Continuing from their lead in the annual results, Delta stood out in Q1. Although their Q1 net income of US$37m was slim (margin 0.3%), this was a big swing from the US$363m loss (margin -2.8%) of 2023 Q1. The airline has 55 A321neo aircraft that could be affected by the Pratt and Whitney engine issue, however only 2 are currently parked. Delta is likely benefitting from an in-house MRO facility, licenced for the PW100G type. The airline was able to up revenue by 6.9% YoY, with premium again outperforming other products (up 10%). ASKs were up 6.8% with load factor also up 2.1% to 82.7%.


United Airlines did not paint quite as rosy a picture, with a net loss of US$124m (margin -1.0%) although this was also an improvement on the US$194 (margin -1.7%) of 2023 Q1. The airline also hastens to add that they estimate the 737 MAX 9 grounding cost to be US$200m and would be in profit otherwise. The airline also upped revenue by 9.7%, with ASKs up 9.1% and load factor marginally up (0.2%) to 80.1%. However, the main story around United isn’t their results so far, but for the coming year. They have revised aircraft 2024 delivery estimates from 183 (at the end of 2023), down to only 66. This will affect capacity forecasts and significantly hamper profit (although fare inertia may compensate somewhat). Perhaps to highlight their chagrin with Boeing and the 737 MAX 10 delays, the airline signed an LOI for 25 A321neo leases for 2025 and 2026 this week.


Spirit Airlines has not formally reported its Q1 results but is already guiding to a net loss of $148 million. This is less than the likes of Delta, however, with forecast revenue of US$1.3bn, this represents a much larger net loss margin of 11.4%. This is deeper than the 7.7% net loss margin of 2023 and sustained losses will hurt the carrier’s liquidity. Spirit has already deferred 2025 and 2026 A320neo deliveries and plans on furloughing 260 pilots from September. An extra detail that will sting is that it has been revealed that the $150-$200m compensation they will receive from Pratt and Whitney will largely be in the form of future maintenance credits. One of the first lessons in economics is money now is better than money later. It is not certain Spirit will get to see that compensation!


Archie Brown
 ESG Analyst
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Dutch court finds KLM advertisements ‘misleading’ in landmark case

The recent Amsterdam Court ruling against KLM's environmental messaging highlights a growing awareness of greenwashing, with advertisements making vague and general statements about environmental benefits. Specifically, painting an ‘overly rosy’ picture of the effects of their sustainability strategy. "Those measures only marginally lessen environmental impacts and give the wrong impression that flying with KLM is sustainable", the court said, requiring more concrete evidence of sustainability efforts. At the recent A4E Summit in Brussels, Air France-KLM CEO Ben Smith responded by saying that KLM’s fleet renewal and SAF uptake is a perfect example of concrete actions.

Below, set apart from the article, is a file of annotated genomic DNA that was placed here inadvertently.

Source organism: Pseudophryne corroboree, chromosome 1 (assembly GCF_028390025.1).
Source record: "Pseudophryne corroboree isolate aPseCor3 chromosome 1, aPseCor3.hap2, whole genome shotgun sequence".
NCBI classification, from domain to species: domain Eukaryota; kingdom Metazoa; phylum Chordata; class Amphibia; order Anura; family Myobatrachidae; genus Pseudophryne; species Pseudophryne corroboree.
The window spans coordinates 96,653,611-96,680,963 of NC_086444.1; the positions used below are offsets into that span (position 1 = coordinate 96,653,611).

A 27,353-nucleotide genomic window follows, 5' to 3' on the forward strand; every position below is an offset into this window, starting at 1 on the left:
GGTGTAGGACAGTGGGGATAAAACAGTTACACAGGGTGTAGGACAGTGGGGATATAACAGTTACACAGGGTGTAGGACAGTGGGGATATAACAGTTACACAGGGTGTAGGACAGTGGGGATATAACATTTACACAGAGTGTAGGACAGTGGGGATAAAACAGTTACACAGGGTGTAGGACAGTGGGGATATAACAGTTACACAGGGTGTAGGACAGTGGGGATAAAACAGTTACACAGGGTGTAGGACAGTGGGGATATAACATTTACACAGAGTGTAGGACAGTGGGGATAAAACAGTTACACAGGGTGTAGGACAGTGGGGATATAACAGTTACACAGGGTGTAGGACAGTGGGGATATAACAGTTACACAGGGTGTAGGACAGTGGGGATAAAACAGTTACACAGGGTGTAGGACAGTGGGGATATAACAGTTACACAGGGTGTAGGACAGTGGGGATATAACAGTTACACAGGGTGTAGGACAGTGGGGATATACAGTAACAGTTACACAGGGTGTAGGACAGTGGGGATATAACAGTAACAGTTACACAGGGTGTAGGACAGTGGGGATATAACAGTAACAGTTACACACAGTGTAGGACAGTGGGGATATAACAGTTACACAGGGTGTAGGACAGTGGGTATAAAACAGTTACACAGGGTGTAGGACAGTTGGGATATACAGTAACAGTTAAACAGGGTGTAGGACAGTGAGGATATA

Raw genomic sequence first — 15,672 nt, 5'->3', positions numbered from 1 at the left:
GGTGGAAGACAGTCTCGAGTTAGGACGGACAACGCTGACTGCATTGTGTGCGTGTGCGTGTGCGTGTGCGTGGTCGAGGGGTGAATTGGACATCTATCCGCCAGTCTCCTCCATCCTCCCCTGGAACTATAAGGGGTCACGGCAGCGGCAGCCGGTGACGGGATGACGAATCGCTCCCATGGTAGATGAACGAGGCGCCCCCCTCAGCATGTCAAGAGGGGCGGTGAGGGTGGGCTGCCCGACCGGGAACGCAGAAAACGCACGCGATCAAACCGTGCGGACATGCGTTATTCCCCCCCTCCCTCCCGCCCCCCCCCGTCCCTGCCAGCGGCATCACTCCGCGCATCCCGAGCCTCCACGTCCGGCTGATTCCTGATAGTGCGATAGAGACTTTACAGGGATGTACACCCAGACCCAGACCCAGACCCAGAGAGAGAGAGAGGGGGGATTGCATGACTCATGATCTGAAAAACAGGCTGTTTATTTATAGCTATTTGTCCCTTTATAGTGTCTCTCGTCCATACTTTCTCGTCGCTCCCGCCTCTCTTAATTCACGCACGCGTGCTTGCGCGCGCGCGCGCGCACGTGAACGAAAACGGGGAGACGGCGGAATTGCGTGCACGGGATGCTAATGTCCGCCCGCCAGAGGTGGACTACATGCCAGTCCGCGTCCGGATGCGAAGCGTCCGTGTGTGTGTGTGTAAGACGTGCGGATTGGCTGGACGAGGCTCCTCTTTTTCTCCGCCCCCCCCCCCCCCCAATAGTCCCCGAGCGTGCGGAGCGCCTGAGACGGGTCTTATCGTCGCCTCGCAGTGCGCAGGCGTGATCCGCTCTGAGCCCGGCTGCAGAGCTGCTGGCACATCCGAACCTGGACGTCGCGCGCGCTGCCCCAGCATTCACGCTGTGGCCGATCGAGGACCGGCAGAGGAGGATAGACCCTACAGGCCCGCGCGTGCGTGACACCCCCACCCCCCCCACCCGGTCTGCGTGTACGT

Not only does this ruling highlight potentially unethical business practices, but it is also a call for more stringent policies in the context of global aviation. CORSIA comes to mind; it is designed to pressure airlines into offsetting carbon emissions but places significant reliance upon the voluntary carbon market, the legitimacy of which remains a subject of considerable scrutiny. While the court did not mandate specific changes to KLM's messaging, the ruling serves as a powerful reminder that companies must back up their claims with concrete airline emissions data and transparent methodologies.


For an airline like KLM, which has shown significant commitment to its transition plan, claims like these can be extremely damaging. With public knowledge of the validity of offsetting increasing, airlines must start leveraging their growing data capability to provide effective marketing on actual progress.


Want more aviation ESG news?



Suleiman Atif
Senior Aviation Analyst
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Market Update

Our regular update looks at the key trends and market indicators using data and analytics provided by IBA Insight.


Figure 1: Passenger capacity recovery by operator region

Source: IBA Insight
Figure 2: Leasing insights by region 

Source: IBA Insight
Figure 3: Asset and age insights by region

Source: IBA Insight